There’s no experience quite like walking into a Japanese bakery. The smell of freshly made bread. The act of carefully selecting your bread. The sight of meticulously decorated cakes behind the display case. And of course, the cheery greeting of Japanese bakery owners.
Bakeries in Japan play a vital part in local communities and instantly bring back a sense of nostalgia for all Japanese people. If you are ever in Japan, definitely check out a local neighborhood bakery (you can read more about Japanese bakeries here).
Today, we review a special Japanese snack from the famous Nakamura-ya bakery in Tokyo: the An-Macaron.
Nakamura-ya bakery was founded in 1901 by Aizo Soma (相馬愛蔵). He initially bought an old building across from the famous Tokyo University and established his bakery. But he quickly moved to a larger location in Shinjuku due to the bakery’s success. What made Nakamura-ya extremely successful was Aizo Soma’s willingness to experiment and think outside the box. Rare for a Japanese business at that time, he consulted numerous foreign businessmen, chefs, and bakers for new ideas for his bakery.
For instance, the resourceful Aizo sought ways to use his leftover bread and stumbled upon the Rusk (here, you can read more about this extremely popular Japanese snack, which we also featured last August). Nakamura-ya is credited with being the first store to sell rusks in 1931.
During the great kanto earthquake of 1923 which destroyed most of Tokyo, his shop was luckily unharmed and he offered earthquake survivors free bread.
Aizo was also a philanthropic man. He established a school of commercial morality and ethics and preached good business practices to his employees. He was even a patron of literature and arts, and provided financial support to struggling artists and writers. He also established numerous literary salons. These salons became the most prominent meeting places for politicians, businessmen, and dignitaries.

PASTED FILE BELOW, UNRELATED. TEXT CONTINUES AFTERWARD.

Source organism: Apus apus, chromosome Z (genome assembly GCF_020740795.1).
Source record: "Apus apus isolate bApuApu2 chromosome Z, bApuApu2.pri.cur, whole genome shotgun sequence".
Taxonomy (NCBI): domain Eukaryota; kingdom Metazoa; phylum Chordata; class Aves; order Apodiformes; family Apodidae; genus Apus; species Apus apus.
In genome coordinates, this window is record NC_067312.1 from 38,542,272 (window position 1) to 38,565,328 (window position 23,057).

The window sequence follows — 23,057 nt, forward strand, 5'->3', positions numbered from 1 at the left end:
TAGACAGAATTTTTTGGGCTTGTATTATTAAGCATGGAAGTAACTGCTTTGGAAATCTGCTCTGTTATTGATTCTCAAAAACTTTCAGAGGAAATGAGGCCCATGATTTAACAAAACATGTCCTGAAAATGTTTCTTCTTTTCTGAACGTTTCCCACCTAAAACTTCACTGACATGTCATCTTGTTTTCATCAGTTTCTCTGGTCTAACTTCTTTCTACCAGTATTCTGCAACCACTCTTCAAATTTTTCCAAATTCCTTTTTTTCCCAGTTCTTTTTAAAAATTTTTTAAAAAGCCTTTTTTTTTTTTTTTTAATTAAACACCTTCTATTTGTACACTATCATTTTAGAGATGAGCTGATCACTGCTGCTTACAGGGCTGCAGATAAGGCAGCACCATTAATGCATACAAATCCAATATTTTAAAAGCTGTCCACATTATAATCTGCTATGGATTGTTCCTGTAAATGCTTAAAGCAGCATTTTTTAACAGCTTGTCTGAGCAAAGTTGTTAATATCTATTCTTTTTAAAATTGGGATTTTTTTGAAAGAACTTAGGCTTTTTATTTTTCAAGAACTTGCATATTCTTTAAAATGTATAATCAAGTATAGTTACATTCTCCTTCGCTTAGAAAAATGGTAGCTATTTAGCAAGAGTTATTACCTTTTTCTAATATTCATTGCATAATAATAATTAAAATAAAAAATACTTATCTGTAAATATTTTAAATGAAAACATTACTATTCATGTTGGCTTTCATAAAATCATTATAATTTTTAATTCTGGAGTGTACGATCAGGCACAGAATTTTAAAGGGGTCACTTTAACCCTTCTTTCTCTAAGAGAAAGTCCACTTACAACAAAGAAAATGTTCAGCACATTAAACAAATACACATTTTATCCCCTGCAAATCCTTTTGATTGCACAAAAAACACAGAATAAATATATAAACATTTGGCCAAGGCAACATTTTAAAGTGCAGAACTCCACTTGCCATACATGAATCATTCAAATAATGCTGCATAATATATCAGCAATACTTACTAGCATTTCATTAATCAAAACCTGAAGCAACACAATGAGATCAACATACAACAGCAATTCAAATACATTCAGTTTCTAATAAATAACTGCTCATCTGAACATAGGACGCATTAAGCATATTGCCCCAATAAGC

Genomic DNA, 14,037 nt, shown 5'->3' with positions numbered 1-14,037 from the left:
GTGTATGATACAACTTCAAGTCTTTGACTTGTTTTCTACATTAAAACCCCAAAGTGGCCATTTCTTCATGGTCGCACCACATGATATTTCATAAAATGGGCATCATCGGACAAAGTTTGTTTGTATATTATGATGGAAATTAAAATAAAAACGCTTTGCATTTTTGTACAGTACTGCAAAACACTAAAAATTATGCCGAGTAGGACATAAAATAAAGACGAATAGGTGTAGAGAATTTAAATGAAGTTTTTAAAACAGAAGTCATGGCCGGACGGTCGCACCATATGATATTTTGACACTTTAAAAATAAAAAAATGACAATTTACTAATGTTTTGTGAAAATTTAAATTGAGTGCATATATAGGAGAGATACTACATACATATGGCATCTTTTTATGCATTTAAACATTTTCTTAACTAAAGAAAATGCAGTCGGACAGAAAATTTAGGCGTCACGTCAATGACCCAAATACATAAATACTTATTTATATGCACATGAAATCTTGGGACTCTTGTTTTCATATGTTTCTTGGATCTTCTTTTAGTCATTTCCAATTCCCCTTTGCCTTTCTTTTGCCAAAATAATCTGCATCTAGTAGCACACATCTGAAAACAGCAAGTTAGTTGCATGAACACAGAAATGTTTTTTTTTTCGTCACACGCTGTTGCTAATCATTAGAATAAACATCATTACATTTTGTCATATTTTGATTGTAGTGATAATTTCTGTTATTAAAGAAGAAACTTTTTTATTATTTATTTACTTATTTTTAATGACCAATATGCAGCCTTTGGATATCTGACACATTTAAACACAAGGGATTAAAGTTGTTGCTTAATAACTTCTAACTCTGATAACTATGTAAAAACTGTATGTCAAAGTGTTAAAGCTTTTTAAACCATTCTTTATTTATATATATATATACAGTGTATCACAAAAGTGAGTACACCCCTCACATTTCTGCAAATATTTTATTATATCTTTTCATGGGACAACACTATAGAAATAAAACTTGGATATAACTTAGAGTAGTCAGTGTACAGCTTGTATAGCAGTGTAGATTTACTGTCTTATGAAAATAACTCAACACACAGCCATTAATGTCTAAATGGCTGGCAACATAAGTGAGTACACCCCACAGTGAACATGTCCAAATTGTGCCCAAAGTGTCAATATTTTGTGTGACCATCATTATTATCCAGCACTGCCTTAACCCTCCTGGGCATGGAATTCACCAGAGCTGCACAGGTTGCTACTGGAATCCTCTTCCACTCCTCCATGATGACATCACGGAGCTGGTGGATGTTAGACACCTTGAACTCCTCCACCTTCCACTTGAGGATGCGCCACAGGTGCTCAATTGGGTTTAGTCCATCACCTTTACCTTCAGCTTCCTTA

Picture of Nakamura-ya's famous curry dinner set
It was at one of his literary salons that Aizo befriended Rash Behari Bose, an Indian independence movement leader. Bose introduced Aizo to curry and he fell in love with it so much that he decided to serve it at his cafes. Curry became an instant hit at his café and it soon sparked a nationwide curry movement. In 1940, Nakamura-ya launched the widely celebrated Curry-Pan (curry-stuffed bread). Curry-pan is now one of the most famous types of Japanese bread and can be found at any Japanese bakery.
The packaging is pretty simple. It’s nothing special, but the pink, brown, and white color scheme invokes a fun playful feeling. Each macaron is individually packaged and carefully laid out so it doesn’t crush within the box. There are 5 different flavors in the box: matcha green tea (my favorite), lemon, chocolate, raspberry, and purple sweet potato (known by some as Ube).
Full disclosure, I usually don’t like macarons. I generally find macarons to be too sweet and I’m not a fan of the outer texture.
So as a non-macaron fan, how did I like these Macarons from Nakamura-ya?
Well, I have to say these were fantastic! They’re not quite like your average macaron. Unlike traditional macarons, the outer shell of these cookies have a more lightly baked texture that crumbles delicately with each bite. Personally I like this more because I find regular macarons to be crispy initially, but then becoming too chewy and gummy after a while.
Nakamura-ya’s macarons have a unique Japanese twist to them because filling is a mixture of Japanese sweet bean paste and Hokkaido cream. From the moment you open the packaging, you get a whiff of different gentle aromas.
Most importantly, these macarons taste amazing. It’s not too sweet and the subtle flavors are accentuated the more you bit into them without leaving an unpleasant aftertaste.
The matcha flavor was my favorite out of the five in my box. Unlike some snacks that disguise the bitter grassy taste of cheap matcha powder with overuse of sugar, the matcha in these macarons was elegantly tastey. The earthy smell and the natural sweetness of matcha leaves were extremely well highlighted in these macarons.
The balance between Japanese sweet bean paste and the cream filling was perfect too. No component of the macron was overpowering, making these macrons very refreshing snack indeed!
TLDR: I couldn’t stop eating these macarons. Coming from a non-macaron person, that’s really good!
Check out these other amazing Japanese snacks from 100 year old shops!
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